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Sally Forth

Potter Gives it Her All, Like it or Not

Gypsy King: Depp as a Romany romeo in The Man Who Cried

By Luisa F. Ribeiro | Posted

Artistic nerve demands admiration, and writer/director Sally Potter shows plenty of it in her sweeping, globetrotting soap opera The Man Who Cried. Trouble is, she has gone overboard with this tortured, sometimes unintentionally hilarious saga of a young Russian-Jewish woman's search for her father on the brink of World War II. With a cast that's by turns woeful and brilliant, Potter blazes ahead with such confidence that audiences will find themselves pulled along--whether or not that's what they really want.

Suzie (Claudia Lander-Duke), a child in late-1920s Russia, is planning to follow her loving father to America. But after her village suffers a pogrom, she is whisked away to England for adoption and brought up by well-meaning but stiff-upper-lip types who demand that she forgets her Russian past. But she can't, and so the adult Suzie (Christina Ricci) begins searching for her father. She heads to America, via Paris, which she reaches with a musical company. Suzie shares her Paris digs with a fellow Russkie, the gold-digging showgirl Lola (Cate Blanchett), who is smitten with bombastic opera singer Dante (John Turturro). Dante, however, only loves himself, though he casts an occasional roguish glance Suzie's way. Suzie, meanwhile, is drawn to Gypsy horse trainer Cesar (Johnny Depp, fresh from a similar role in Chocolat), who takes his beautiful white stallion with him everywhere like a pet dog. (No one ever said Potter was subtle.) The war breaks in on these melodramas; the Nazis are soon pounding at the door, and Suzie finds out exactly who her friends are.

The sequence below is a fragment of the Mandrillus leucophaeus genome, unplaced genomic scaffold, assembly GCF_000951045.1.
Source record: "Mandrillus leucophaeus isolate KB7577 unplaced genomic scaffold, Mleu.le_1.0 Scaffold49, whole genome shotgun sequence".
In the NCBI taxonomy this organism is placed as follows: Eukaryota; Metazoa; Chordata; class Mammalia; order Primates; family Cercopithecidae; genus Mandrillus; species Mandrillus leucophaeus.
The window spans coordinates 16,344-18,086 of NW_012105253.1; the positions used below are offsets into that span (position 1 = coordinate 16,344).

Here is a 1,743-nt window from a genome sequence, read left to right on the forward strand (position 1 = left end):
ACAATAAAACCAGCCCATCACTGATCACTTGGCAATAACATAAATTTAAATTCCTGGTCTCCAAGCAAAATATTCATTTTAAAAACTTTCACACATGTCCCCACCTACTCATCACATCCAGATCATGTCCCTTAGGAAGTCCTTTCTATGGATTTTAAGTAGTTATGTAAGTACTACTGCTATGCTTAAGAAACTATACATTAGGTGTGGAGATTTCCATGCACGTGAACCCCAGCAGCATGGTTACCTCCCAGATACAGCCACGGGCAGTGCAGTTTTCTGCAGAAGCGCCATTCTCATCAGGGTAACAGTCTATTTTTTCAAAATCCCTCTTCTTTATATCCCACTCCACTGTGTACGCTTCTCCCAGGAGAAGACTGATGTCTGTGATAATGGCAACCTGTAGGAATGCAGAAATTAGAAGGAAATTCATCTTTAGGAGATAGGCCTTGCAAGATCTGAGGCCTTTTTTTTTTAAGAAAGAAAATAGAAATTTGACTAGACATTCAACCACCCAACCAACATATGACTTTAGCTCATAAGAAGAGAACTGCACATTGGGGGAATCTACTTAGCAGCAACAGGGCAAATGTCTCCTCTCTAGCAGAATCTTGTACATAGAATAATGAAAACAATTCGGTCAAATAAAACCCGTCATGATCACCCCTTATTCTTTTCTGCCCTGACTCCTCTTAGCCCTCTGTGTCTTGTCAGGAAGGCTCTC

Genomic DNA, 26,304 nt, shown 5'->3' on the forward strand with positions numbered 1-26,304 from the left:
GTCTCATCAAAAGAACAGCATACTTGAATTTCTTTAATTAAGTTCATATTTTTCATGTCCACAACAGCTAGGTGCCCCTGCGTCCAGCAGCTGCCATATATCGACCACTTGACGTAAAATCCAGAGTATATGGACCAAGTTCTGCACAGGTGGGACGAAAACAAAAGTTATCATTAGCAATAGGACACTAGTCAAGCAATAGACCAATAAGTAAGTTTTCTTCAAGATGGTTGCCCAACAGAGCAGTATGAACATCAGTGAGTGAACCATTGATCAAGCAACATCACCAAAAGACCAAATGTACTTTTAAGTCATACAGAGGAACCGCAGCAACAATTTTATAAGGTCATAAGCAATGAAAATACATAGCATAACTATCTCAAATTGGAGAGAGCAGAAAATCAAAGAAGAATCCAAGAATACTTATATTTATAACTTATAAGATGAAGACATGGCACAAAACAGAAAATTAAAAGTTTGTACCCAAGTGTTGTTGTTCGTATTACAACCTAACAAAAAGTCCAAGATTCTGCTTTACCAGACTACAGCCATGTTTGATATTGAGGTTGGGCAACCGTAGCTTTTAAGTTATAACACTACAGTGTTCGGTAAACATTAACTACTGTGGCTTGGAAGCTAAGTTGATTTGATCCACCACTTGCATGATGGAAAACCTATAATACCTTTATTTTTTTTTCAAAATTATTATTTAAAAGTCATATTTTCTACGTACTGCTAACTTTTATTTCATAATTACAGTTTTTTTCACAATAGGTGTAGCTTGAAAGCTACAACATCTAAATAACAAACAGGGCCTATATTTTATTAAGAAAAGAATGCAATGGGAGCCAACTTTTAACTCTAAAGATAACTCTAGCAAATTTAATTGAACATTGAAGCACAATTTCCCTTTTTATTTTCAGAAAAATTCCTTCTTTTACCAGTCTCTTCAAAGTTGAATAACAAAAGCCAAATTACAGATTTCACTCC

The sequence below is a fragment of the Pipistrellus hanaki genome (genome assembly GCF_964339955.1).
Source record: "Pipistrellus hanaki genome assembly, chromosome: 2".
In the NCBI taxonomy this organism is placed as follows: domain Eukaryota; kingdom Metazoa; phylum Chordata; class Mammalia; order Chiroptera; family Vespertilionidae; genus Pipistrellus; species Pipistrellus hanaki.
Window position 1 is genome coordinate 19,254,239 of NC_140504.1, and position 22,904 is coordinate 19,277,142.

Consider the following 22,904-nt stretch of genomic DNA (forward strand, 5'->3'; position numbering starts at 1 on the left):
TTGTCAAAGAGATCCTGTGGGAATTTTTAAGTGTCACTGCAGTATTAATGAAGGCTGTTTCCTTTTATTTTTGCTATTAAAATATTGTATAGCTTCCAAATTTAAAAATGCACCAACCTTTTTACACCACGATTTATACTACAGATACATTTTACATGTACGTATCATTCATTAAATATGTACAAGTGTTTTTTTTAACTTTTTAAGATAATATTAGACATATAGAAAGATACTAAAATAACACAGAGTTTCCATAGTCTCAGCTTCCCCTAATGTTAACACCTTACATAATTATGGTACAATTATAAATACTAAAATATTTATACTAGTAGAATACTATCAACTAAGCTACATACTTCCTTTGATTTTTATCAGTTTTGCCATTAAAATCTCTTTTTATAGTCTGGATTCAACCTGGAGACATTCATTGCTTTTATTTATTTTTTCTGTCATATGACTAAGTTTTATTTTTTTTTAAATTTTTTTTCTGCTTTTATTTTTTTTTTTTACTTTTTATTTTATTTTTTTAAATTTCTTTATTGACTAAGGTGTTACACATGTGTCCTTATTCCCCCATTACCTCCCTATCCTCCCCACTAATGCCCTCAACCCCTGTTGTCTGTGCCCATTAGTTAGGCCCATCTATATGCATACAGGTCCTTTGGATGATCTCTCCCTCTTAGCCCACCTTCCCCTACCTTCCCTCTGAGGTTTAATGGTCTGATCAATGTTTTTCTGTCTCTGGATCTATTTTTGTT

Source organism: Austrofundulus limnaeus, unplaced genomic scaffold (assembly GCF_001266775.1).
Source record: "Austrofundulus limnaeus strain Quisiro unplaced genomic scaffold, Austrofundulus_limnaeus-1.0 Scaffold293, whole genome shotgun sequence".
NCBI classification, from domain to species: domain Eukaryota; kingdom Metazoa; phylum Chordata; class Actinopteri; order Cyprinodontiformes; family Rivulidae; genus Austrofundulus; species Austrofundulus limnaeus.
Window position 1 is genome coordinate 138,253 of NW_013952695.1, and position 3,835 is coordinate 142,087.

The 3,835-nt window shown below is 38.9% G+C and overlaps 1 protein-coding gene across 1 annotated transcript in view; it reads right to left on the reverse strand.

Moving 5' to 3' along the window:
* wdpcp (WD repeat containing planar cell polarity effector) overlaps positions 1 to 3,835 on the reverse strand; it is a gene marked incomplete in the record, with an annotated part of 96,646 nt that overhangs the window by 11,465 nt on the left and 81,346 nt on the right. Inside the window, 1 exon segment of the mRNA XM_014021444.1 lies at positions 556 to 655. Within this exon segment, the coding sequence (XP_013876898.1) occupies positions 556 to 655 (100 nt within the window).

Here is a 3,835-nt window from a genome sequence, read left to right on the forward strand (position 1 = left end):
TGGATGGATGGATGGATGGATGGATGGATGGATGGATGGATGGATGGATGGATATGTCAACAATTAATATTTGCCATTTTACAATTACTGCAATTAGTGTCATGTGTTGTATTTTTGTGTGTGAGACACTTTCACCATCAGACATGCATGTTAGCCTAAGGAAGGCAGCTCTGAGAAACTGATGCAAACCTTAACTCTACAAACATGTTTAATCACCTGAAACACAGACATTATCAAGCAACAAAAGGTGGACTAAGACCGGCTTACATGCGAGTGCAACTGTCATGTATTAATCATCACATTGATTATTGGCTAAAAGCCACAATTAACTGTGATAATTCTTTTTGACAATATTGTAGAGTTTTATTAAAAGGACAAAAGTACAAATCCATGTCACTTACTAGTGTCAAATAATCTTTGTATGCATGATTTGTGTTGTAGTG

Potter established her sympathy for strong, independent female characters years ago in films like Orlando and The Tango Lesson, and it's clear that the spirited Suzie is meant to follow that tradition. And yet the filmmaker seems oddly unconvinced of her tale's ability to stand on its own merits. No one could question the very real drama of being Jewish in a country about to be occupied by the Nazis, but Potter unnecessarily cranks up the drama as high as she can. And she's utterly unaware that her talented actors are ludicrously (if at times fascinatingly) miscast.

For a moment, casting the moon-faced, petulant-mouthed Ricci as the stubborn Suzie seems a stroke of brilliance. Yet try as she might, Ricci never quite shakes her contemporary-wise-ass air. The other actors fare a bit better in their period roles. The ever-versatile Blanchett obligingly poses in classic film-goddess mode, while Turturro milks every ounce out of his hammy opera singer. Depp smolders as the sex object, though he looks foolish courting from horseback. But those accents! This is where the film provokes involuntary giggles. Ricci keeps misplacing her Russian accent, straining her already-thin credulity, while Turturro and Blanchett apparently patterned their dialects after Bullwinkle foes Boris and Natasha. And Depp needs to seriously consider playing an American very soon.

With its stylized shots and clashing musical forms (klezmer, opera, gypsy tunes), The Man Who Cried is a close cousin to that other frenzied period film of the season, Moulin Rouge. Perhaps it's too simple to declare, as critics have of Moulin, that one will either love or loathe The Man Who Cried. Because for all the bad accents, theatrical histrionics, and delusions of its own grandeur, there's something weirdly watchable about it.

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